On May 20, the Federal Bureau of Investigations (FBI) issued a flash warning that the Conti ransomware gang is a serious and persistent threat to medical and emergency services with the potential to disrupt care and treatment.
What is The Notice About?
ZDNet and SecurityAffairs reported that the FBI issued a public flash warning on May 20 that they have linked 16 ransomware attacks on first responder networks and medical services to the Conti ransomware gang. The FBI also warned that this single threat targeted 400 organizations, and 290 reside in the U.S.
The notice reads;
“The FBI identified at least 16 Conti ransomware attacks targeting U.S. healthcare and first responder networks, including law enforcement agencies, emergency medical services, 9-1-1 dispatch centers, and municipalities within the last year.” “These healthcare and first responder networks are among the more than 400 organizations worldwide victimized by Conti, over 290 of which are located in the U.S.”
ZDNet explains that some of the victims include “911 dispatch carriers, law enforcement agencies, and emergency medical services — all of which have been attacked over the past year as medical services struggled to manage the COVID-19 pandemic.”
In its notice, the FBI warns about the severe impact of further attacks:
“Cyberattacks targeting networks used by emergency services personnel can delay access to real-time digital information, increasing safety risks to first responders and could endanger the public who rely on calls for service to not be delayed.” continues the FBI’s alert. “Loss of access to law enforcement networks may impede investigative capabilities and create prosecution challenges. Targeting healthcare networks can delay access to vital information, potentially affecting care and treatment of patients including cancellation of procedures, rerouting to unaffected facilities, and compromise of Protected Health Information.”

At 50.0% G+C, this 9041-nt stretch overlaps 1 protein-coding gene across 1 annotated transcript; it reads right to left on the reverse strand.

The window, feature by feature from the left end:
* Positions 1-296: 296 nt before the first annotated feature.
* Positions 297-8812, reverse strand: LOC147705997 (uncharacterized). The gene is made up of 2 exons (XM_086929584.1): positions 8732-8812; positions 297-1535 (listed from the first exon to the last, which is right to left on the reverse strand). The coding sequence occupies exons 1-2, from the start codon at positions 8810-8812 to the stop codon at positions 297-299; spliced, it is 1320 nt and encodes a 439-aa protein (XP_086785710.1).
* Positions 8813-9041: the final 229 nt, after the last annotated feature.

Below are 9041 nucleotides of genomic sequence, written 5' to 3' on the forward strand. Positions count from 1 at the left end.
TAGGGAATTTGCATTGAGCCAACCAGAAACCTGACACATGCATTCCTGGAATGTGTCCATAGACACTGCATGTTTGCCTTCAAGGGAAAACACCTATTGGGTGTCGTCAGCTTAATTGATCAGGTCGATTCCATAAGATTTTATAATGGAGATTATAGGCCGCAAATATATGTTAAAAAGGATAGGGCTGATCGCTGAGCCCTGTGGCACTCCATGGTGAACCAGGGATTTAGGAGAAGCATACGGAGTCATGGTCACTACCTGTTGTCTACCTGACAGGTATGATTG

Who is Conti?
Security Affairs described Conti as Ransomware-as-a-Service (RaaS) and noted that they set up shop in December 2019. They typically rely on TrickBot infections to distribute its malware. Threat experts believe that the perpetrators are Russia-based and known as a hacker group called Wizard Spider.
Back in August 2020, the group started using the well-known double-extortion technique, where they first encrypt and lock the data. Then they leak some exfiltrated details on their dark web leak site and threaten to release the rest if a second payment is not made on time. These types of groups always demand a ransom in the form of Bitcoin or other cryptocurrencies.
Security Affairs lists a few other recent victims of Conti “The list of victims of the group includes IoT chip maker Advantech, and Broward County Public Schools (BCPS), and Ireland’s Health Service Executive.”
The FBI warns that Conti may gain access to these networks by using stolen credentials, RDP, or phishing emails. They may also use Cobalt Strike, Mimikatz, Emotet, and Trickbot as part of their attacks.
“If the victim does not respond to the ransom demands two to eight days after the ransomware deployment, Conti actors often call the victim using single-use Voice Over Internet Protocol (VOIP) numbers. The actors may also communicate with the victim using ProtonMail, and in some instances, victims have negotiated a reduced ransom.”
Should Companies Pay?
The FBI suggests never to pay a ransom. Often decryption keys do not work, and the company is left without its data and out the ransom. Plus, the FBI feels that paying only encourages further ransomware activity.
Instead, the FBI suggests working closely with local law enforcement and federal agencies to investigate the issue and find those responsible. Sharing information like access logs, IP addresses, encrypted file samples, decryption keys, and cryptocurrency wallet details may help in the process.